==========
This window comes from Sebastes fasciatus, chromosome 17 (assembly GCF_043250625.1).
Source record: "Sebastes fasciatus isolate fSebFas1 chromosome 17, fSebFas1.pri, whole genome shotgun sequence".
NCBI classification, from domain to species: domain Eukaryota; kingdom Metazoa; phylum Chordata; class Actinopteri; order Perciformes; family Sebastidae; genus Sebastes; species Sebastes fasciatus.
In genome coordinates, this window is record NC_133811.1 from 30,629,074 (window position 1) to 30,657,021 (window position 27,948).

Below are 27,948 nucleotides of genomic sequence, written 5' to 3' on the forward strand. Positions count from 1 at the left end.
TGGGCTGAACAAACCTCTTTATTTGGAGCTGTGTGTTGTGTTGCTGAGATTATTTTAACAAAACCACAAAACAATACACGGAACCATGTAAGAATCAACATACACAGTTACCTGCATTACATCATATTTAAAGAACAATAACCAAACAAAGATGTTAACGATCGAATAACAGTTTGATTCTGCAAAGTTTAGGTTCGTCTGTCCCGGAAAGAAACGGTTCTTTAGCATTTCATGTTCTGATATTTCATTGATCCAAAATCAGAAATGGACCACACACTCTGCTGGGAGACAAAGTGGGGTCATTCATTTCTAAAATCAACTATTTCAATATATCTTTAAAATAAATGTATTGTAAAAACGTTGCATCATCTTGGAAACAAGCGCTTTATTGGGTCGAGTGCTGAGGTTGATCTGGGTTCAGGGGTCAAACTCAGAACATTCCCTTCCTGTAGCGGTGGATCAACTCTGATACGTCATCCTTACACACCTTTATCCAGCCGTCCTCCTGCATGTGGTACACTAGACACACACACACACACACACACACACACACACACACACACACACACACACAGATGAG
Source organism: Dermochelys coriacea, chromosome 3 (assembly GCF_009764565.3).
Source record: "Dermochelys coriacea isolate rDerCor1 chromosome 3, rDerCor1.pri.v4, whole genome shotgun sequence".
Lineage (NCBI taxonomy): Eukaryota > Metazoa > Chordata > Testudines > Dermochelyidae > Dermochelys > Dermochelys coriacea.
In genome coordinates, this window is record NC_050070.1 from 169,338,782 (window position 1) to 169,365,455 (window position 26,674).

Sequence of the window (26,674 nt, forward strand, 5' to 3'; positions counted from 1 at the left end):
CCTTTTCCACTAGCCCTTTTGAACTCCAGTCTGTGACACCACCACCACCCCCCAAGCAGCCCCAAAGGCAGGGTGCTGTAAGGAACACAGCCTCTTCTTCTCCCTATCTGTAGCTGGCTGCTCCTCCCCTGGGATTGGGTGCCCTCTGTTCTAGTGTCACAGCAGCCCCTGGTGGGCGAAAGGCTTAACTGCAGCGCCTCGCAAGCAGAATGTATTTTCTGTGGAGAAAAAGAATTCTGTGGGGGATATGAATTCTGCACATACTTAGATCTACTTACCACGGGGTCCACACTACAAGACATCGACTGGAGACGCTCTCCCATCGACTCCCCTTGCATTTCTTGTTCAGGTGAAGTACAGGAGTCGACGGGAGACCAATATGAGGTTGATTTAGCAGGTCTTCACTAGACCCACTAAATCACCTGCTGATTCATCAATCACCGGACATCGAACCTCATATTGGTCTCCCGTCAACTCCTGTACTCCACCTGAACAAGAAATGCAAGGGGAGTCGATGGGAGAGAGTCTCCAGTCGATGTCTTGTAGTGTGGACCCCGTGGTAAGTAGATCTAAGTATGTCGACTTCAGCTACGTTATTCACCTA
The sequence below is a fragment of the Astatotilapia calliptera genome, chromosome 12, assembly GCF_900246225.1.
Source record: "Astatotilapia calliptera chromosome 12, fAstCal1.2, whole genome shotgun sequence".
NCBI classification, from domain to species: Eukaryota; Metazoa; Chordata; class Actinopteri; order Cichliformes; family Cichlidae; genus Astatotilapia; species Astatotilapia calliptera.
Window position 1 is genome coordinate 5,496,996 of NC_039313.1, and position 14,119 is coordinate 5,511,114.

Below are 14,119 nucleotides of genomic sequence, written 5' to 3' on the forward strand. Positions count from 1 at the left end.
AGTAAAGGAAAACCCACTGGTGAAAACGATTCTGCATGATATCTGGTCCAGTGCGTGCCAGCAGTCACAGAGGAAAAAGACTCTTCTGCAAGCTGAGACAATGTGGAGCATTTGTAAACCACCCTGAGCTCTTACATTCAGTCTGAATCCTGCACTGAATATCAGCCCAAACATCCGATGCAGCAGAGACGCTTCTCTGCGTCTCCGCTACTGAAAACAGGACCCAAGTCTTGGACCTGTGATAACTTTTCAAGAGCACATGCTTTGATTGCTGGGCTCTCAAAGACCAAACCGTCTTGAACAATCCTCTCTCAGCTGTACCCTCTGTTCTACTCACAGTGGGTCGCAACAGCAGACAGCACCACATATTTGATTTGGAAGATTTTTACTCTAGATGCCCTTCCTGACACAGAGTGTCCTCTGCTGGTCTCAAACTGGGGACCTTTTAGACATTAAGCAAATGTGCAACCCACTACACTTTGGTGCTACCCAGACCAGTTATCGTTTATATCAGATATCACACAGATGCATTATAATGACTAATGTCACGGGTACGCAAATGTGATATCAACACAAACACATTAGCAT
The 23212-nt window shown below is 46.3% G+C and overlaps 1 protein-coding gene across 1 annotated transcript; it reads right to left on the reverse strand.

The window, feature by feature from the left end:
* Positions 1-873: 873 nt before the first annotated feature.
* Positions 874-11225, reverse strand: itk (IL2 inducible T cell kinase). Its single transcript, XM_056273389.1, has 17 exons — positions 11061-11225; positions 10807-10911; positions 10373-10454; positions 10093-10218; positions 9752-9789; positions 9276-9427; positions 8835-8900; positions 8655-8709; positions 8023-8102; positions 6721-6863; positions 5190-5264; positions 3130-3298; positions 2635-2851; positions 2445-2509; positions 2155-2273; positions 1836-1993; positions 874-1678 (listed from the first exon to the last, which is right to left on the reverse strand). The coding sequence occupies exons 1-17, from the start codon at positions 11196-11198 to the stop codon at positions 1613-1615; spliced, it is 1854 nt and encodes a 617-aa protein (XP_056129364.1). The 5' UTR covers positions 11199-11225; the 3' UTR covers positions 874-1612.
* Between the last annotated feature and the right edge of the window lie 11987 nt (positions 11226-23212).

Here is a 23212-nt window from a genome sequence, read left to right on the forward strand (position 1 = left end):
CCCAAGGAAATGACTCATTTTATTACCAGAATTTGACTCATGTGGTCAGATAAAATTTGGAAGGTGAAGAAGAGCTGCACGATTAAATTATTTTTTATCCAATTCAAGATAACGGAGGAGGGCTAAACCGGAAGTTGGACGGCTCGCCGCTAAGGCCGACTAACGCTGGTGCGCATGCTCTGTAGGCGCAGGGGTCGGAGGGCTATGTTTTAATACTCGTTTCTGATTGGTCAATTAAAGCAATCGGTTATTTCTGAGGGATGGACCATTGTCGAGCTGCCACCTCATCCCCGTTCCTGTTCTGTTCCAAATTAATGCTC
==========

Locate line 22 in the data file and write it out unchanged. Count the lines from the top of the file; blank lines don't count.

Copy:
* Positions 874-11225, reverse strand: itk (IL2 inducible T cell kinase). Its single transcript, XM_056273389.1, has 17 exons — positions 11061-11225; positions 10807-10911; positions 10373-10454; positions 10093-10218; positions 9752-9789; positions 9276-9427; positions 8835-8900; positions 8655-8709; positions 8023-8102; positions 6721-6863; positions 5190-5264; positions 3130-3298; positions 2635-2851; positions 2445-2509; positions 2155-2273; positions 1836-1993; positions 874-1678 (listed from the first exon to the last, which is right to left on the reverse strand). The coding sequence occupies exons 1-17, from the start codon at positions 11196-11198 to the stop codon at positions 1613-1615; spliced, it is 1854 nt and encodes a 617-aa protein (XP_056129364.1). The 5' UTR covers positions 11199-11225; the 3' UTR covers positions 874-1612.